Authentic Job Sites for Newbie Writers

06 January 2011
Is work experience costly? You bet! It's the excuse that companies give when hiring newbie writers and paying them minimum wages. Of course, when the minimum wage is within the standards of Japan, Singapore or the United States, I'd zip my mouth and quit yacking. I wouldn't even dream of working from home....

writing classOne of my pet peeves is peanuts for pay. Peanuts are yummy, but hey, I can't live on them forever. Kidding aside, beggars can't be choosers, so as a newbie writer, I started with slave wages just like everybody else. I recall that the first abstracting project I took on gave me $0.25 for 250 words (P10). That was close to 10 years ago and it was for charity really. My best friend needed my help and she got it. (I don't know how today's writers are making ends meet with much less for more work. Good Lord!)

I did get my foot at the door with the help of a few resources. I'm going to list them here just so you know where you too can get started . Don't expect me to smatter around and drop names like "Get a Freelancer" and "Craig's List" -- all of which I heard nasty scam stories about and didn't bother checking out. These are the authentic sites that worked for me:

1. Istorya.Net - a great resource for all things Cebuano. You need to have a solid grasp of the dialect to make full use of the site though. Majority of the Istoryans hail from Cebu. The jobs board is definitely worth visiting.

  • From writing jobs to call center vacancies, you'll get the latest updates (and gossip) on the local job market. There are regular day jobs as well as positions that involve working from home.

  • The thread starter is most likely a forum member, so you can post your queries or contact the job poster via private messaging to get answers. Not surprisingly, the usual question involves the rates...

  • The pay generally sucks. On the average, most jobs offer $1.00 (P40 -- P50) for full-length original articles (about 500 words) with a 24-hour to 48-hour turnaround time. Rewriting pays even less. If it doesn't bother you to work for article farmers, then give Istorya jobs a try.

  • The site is NOT devoid of scammers. It actually pays to register as a member (free) so you can background-check the thread starter before responding to a bogus job posting.

Tip: With some caution, Istorya.Net is a great site to gain some experience with web content writing. I did some snooping about and came across a few members with fantastic online presence and convincing testimonials as article farmers... errr... outsourcers.... errr... employers: cyraxx, lejean and jackdi. Check them out!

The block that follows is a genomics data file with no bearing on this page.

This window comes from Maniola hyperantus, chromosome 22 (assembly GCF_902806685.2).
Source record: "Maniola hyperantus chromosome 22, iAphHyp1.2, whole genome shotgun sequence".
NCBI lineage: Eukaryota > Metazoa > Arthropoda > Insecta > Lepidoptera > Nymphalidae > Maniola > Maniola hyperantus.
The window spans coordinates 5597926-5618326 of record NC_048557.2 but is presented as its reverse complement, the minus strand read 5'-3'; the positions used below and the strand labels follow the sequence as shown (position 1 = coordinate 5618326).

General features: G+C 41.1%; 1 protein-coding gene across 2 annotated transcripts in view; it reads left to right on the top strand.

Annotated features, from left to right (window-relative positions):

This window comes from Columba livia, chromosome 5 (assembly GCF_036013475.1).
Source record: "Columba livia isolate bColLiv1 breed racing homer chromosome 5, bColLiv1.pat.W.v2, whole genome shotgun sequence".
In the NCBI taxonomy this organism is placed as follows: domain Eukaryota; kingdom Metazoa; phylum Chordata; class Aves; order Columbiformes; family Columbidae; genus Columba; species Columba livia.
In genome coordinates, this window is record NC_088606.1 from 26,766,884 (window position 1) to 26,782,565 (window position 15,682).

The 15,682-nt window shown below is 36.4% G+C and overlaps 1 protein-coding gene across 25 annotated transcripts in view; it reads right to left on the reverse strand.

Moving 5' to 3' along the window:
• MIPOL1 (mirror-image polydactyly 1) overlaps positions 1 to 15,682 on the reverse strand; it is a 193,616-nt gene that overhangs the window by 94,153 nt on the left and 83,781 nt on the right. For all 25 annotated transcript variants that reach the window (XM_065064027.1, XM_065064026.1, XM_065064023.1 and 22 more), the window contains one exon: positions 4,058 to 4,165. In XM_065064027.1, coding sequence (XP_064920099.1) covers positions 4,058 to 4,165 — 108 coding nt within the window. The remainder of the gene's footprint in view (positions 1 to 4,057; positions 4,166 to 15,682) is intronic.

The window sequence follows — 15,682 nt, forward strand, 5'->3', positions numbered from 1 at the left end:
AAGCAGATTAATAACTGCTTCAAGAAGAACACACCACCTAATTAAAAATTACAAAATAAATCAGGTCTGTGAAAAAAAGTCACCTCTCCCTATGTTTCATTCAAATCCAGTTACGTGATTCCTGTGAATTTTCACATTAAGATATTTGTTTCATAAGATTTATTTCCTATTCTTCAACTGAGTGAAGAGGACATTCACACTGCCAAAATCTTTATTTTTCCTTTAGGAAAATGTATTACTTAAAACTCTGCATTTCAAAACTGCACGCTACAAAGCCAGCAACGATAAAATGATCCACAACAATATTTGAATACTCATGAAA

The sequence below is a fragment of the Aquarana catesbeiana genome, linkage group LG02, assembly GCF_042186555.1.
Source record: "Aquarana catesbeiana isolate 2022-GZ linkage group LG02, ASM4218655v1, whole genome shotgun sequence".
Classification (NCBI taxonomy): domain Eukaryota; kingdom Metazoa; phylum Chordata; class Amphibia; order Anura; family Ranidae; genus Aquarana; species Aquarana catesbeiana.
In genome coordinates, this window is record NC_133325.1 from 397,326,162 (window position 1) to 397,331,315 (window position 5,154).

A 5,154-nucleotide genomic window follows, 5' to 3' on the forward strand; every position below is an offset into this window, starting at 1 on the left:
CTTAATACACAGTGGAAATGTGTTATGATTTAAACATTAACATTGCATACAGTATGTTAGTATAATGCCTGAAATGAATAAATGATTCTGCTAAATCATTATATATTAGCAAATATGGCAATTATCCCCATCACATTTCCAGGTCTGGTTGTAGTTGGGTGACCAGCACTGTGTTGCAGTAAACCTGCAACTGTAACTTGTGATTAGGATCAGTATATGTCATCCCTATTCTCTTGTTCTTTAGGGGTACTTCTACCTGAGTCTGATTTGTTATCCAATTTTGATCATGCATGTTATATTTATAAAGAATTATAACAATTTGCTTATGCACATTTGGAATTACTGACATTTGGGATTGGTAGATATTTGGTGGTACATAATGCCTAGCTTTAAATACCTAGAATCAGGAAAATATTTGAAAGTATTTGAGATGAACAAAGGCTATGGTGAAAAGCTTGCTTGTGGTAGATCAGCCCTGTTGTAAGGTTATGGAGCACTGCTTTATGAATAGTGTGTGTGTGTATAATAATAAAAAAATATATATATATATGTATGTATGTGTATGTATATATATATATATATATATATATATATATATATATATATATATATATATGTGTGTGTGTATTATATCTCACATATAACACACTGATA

2. Best Jobs Philippines - a meeting place for local and international employers and Filipino job seekers. Though not very popular with the local Cebuano crowd, the site is dedicated to let employers and employees find each other easily. 

  • The postings are categorized by geographic region and occupation, giving you a freehand in customizing your search.

  • Many of those looking for writers offer relatively better rates. (Case in point: I got my $110 short-term project through this site.) So, if you're good in negotiating, you can actually agree on the pricing.

  • In most cases, the complete employer details, contact address, job duties and salary information are posted. This translates to less research and less guesswork on the rates!

  • The competition's tougher as applicants whom you'll be rubbing elbows with are not just those from the Visayas, but also those from Luzon and Mindanao.

  • If you don't know how to navigate the site, you won't get what you want. Scour the "Arts, Media and Design" category for the most number of jobs that permit working from home.

  • The site is NOT devoid of scammers. There's no forum to warn you on which job posting is legit or not, and Google search may not turn up results if the errant employer uses a variety of aliases.

Tip: Landing a working from home opportunity at Best Jobs Philippines takes some effort. Don't just post your resume and wait for the employer to contact you. Initiate the correspondence yourself and contact the job poster directly.

3. Sun Star Daily - a local daily with an online version to boot. The Sunday edition sells like hotcakes to Cebu's job seekers because that's when volumes of job ads get lumped. You won't find the job postings in the site though, so be prepared to shell out some cash for the printed version.

Old school? Very. I won't delve into the details of paper-based application. It's slow and behind the times. Essentially, you'll find paid writing jobs that require you to go to a physical office and stay there from (gulp!) sun up till sun down (groan!). But then again, if experience is what you're after, I won't take it against you. In fact, my first "formal" work experience was a regular editing job that was advertised at Sun Star Daily.

On an end note, I'm itching to give unsolicited advice. If you're reading this blog, I gather you're a newbie. So please heed my words: These resources are meant to get your foot into the world of working from home. As they don't pay well, I don't advise sticking with the sites over the long term (which is a common mistake for many newbie writers). Learn as much as you can. Beef up your experience. Then, get ready to move on. Touche, baby!
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